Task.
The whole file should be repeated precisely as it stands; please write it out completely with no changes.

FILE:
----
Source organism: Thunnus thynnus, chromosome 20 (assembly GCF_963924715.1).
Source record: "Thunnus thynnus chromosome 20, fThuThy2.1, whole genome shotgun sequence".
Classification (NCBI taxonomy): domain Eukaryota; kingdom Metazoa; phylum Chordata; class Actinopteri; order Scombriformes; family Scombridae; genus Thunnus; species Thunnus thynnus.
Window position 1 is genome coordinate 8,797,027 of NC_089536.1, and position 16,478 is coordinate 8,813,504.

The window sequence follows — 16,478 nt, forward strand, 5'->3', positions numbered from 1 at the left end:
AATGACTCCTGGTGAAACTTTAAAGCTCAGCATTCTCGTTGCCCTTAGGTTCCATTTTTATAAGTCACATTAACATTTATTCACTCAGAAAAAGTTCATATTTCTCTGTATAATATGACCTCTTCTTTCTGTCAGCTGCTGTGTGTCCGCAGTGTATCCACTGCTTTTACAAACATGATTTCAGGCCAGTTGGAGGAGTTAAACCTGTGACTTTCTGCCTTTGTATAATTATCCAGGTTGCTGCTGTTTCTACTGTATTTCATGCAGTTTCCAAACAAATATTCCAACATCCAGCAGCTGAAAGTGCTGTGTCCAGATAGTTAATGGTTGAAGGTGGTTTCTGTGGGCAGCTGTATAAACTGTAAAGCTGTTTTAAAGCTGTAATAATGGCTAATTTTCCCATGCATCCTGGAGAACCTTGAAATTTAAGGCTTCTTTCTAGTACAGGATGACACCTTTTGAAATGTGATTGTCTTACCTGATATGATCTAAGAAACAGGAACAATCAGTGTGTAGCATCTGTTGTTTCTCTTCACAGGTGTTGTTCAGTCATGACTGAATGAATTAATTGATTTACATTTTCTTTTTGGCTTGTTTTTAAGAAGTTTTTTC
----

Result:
Source organism: Thunnus thynnus, chromosome 20 (assembly GCF_963924715.1).
Source record: "Thunnus thynnus chromosome 20, fThuThy2.1, whole genome shotgun sequence".
Classification (NCBI taxonomy): domain Eukaryota; kingdom Metazoa; phylum Chordata; class Actinopteri; order Scombriformes; family Scombridae; genus Thunnus; species Thunnus thynnus.
Window position 1 is genome coordinate 8,797,027 of NC_089536.1, and position 16,478 is coordinate 8,813,504.

The window sequence follows — 16,478 nt, forward strand, 5'->3', positions numbered from 1 at the left end:
AATGACTCCTGGTGAAACTTTAAAGCTCAGCATTCTCGTTGCCCTTAGGTTCCATTTTTATAAGTCACATTAACATTTATTCACTCAGAAAAAGTTCATATTTCTCTGTATAATATGACCTCTTCTTTCTGTCAGCTGCTGTGTGTCCGCAGTGTATCCACTGCTTTTACAAACATGATTTCAGGCCAGTTGGAGGAGTTAAACCTGTGACTTTCTGCCTTTGTATAATTATCCAGGTTGCTGCTGTTTCTACTGTATTTCATGCAGTTTCCAAACAAATATTCCAACATCCAGCAGCTGAAAGTGCTGTGTCCAGATAGTTAATGGTTGAAGGTGGTTTCTGTGGGCAGCTGTATAAACTGTAAAGCTGTTTTAAAGCTGTAATAATGGCTAATTTTCCCATGCATCCTGGAGAACCTTGAAATTTAAGGCTTCTTTCTAGTACAGGATGACACCTTTTGAAATGTGATTGTCTTACCTGATATGATCTAAGAAACAGGAACAATCAGTGTGTAGCATCTGTTGTTTCTCTTCACAGGTGTTGTTCAGTCATGACTGAATGAATTAATTGATTTACATTTTCTTTTTGGCTTGTTTTTAAGAAGTTTTTTC